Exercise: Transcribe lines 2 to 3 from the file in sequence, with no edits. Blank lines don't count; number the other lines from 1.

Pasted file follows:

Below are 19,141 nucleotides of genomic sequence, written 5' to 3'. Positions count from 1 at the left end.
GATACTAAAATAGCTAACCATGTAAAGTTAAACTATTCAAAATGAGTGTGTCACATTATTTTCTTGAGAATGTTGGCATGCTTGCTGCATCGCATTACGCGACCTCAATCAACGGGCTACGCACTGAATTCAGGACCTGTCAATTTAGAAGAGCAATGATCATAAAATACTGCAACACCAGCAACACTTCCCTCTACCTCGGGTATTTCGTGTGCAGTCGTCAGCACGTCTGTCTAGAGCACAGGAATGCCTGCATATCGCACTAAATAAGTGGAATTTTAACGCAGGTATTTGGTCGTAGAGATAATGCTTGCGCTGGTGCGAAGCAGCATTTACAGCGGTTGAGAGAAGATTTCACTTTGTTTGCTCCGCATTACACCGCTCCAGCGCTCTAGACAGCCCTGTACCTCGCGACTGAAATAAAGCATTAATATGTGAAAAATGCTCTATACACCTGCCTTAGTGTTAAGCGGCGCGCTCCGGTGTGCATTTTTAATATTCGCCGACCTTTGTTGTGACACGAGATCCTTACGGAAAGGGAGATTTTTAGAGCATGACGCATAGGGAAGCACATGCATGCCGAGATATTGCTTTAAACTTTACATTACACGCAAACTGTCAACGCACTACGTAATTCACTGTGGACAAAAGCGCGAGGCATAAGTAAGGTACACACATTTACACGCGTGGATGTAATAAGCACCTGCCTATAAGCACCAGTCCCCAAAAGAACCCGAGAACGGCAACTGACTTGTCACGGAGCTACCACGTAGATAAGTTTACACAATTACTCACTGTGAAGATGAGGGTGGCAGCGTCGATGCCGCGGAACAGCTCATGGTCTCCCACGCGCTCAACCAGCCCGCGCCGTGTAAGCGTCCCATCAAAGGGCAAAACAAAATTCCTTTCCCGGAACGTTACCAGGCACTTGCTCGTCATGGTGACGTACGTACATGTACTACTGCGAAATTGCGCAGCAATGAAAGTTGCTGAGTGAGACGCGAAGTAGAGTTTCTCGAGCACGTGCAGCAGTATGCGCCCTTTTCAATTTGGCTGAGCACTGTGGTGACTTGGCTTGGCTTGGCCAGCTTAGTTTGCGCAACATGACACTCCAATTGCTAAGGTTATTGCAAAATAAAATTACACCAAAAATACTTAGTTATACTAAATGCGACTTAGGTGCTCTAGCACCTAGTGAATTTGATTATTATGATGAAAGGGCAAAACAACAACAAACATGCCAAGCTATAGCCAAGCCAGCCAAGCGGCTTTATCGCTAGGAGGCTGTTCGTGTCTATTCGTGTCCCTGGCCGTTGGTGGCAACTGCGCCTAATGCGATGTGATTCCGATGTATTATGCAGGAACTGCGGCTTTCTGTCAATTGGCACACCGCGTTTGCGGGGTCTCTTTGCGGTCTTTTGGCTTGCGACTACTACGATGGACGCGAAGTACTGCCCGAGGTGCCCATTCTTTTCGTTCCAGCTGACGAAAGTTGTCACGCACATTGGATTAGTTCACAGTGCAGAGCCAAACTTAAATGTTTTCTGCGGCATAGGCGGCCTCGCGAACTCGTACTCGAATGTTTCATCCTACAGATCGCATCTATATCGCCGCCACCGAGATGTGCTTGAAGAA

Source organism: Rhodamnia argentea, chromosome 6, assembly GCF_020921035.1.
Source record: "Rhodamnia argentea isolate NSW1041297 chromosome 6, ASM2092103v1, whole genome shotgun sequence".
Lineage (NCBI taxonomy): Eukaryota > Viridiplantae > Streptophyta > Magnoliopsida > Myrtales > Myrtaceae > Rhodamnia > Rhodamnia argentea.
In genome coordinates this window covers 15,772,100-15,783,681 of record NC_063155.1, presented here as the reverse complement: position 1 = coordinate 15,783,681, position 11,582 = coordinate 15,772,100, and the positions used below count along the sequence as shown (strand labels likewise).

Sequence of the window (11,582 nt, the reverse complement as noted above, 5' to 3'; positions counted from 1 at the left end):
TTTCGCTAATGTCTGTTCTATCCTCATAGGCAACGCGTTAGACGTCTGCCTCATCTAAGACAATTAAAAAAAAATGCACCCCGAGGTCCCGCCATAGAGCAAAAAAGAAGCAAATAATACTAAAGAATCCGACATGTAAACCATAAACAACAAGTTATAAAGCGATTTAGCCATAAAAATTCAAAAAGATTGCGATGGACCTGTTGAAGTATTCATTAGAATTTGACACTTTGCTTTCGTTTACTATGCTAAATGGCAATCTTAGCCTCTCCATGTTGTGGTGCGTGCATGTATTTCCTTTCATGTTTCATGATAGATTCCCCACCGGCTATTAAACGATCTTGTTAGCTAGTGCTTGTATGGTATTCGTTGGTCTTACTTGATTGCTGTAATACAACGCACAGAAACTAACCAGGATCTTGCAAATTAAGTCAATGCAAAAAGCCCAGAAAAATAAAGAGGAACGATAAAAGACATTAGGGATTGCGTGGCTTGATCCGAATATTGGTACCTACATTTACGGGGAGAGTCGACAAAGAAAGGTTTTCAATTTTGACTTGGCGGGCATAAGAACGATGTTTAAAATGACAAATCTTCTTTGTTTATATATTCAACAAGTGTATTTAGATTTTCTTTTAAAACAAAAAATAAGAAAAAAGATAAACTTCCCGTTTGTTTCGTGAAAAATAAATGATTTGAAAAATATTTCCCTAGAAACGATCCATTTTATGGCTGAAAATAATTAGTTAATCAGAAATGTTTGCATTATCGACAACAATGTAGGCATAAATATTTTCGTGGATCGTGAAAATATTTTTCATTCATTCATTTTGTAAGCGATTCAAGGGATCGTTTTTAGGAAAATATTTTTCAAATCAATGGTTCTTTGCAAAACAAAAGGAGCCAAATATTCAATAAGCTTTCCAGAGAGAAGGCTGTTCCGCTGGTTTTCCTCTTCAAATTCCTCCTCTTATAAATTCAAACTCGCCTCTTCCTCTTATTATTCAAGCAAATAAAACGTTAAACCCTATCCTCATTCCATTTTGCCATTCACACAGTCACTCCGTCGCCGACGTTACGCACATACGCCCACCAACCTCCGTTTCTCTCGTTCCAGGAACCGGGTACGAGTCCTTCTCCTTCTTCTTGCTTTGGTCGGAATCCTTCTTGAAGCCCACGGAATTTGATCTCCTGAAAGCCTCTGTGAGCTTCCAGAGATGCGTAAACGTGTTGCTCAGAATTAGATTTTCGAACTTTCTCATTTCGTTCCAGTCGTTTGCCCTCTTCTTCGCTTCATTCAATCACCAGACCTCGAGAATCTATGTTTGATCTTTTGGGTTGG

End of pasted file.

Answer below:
GATACTAAAATAGCTAACCATGTAAAGTTAAACTATTCAAAATGAGTGTGTCACATTATTTTCTTGAGAATGTTGGCATGCTTGCTGCATCGCATTACGCGACCTCAATCAACGGGCTACGCACTGAATTCAGGACCTGTCAATTTAGAAGAGCAATGATCATAAAATACTGCAACACCAGCAACACTTCCCTCTACCTCGGGTATTTCGTGTGCAGTCGTCAGCACGTCTGTCTAGAGCACAGGAATGCCTGCATATCGCACTAAATAAGTGGAATTTTAACGCAGGTATTTGGTCGTAGAGATAATGCTTGCGCTGGTGCGAAGCAGCATTTACAGCGGTTGAGAGAAGATTTCACTTTGTTTGCTCCGCATTACACCGCTCCAGCGCTCTAGACAGCCCTGTACCTCGCGACTGAAATAAAGCATTAATATGTGAAAAATGCTCTATACACCTGCCTTAGTGTTAAGCGGCGCGCTCCGGTGTGCATTTTTAATATTCGCCGACCTTTGTTGTGACACGAGATCCTTACGGAAAGGGAGATTTTTAGAGCATGACGCATAGGGAAGCACATGCATGCCGAGATATTGCTTTAAACTTTACATTACACGCAAACTGTCAACGCACTACGTAATTCACTGTGGACAAAAGCGCGAGGCATAAGTAAGGTACACACATTTACACGCGTGGATGTAATAAGCACCTGCCTATAAGCACCAGTCCCCAAAAGAACCCGAGAACGGCAACTGACTTGTCACGGAGCTACCACGTAGATAAGTTTACACAATTACTCACTGTGAAGATGAGGGTGGCAGCGTCGATGCCGCGGAACAGCTCATGGTCTCCCACGCGCTCAACCAGCCCGCGCCGTGTAAGCGTCCCATCAAAGGGCAAAACAAAATTCCTTTCCCGGAACGTTACCAGGCACTTGCTCGTCATGGTGACGTACGTACATGTACTACTGCGAAATTGCGCAGCAATGAAAGTTGCTGAGTGAGACGCGAAGTAGAGTTTCTCGAGCACGTGCAGCAGTATGCGCCCTTTTCAATTTGGCTGAGCACTGTGGTGACTTGGCTTGGCTTGGCCAGCTTAGTTTGCGCAACATGACACTCCAATTGCTAAGGTTATTGCAAAATAAAATTACACCAAAAATACTTAGTTATACTAAATGCGACTTAGGTGCTCTAGCACCTAGTGAATTTGATTATTATGATGAAAGGGCAAAACAACAACAAACATGCCAAGCTATAGCCAAGCCAGCCAAGCGGCTTTATCGCTAGGAGGCTGTTCGTGTCTATTCGTGTCCCTGGCCGTTGGTGGCAACTGCGCCTAATGCGATGTGATTCCGATGTATTATGCAGGAACTGCGGCTTTCTGTCAATTGGCACACCGCGTTTGCGGGGTCTCTTTGCGGTCTTTTGGCTTGCGACTACTACGATGGACGCGAAGTACTGCCCGAGGTGCCCATTCTTTTCGTTCCAGCTGACGAAAGTTGTCACGCACATTGGATTAGTTCACAGTGCAGAGCCAAACTTAAATGTTTTCTGCGGCATAGGCGGCCTCGCGAACTCGTACTCGAATGTTTCATCCTACAGATCGCATCTATATCGCCGCCACCGAGATGTGCTTGAAGAA

Source organism: Rhodamnia argentea, chromosome 6, assembly GCF_020921035.1.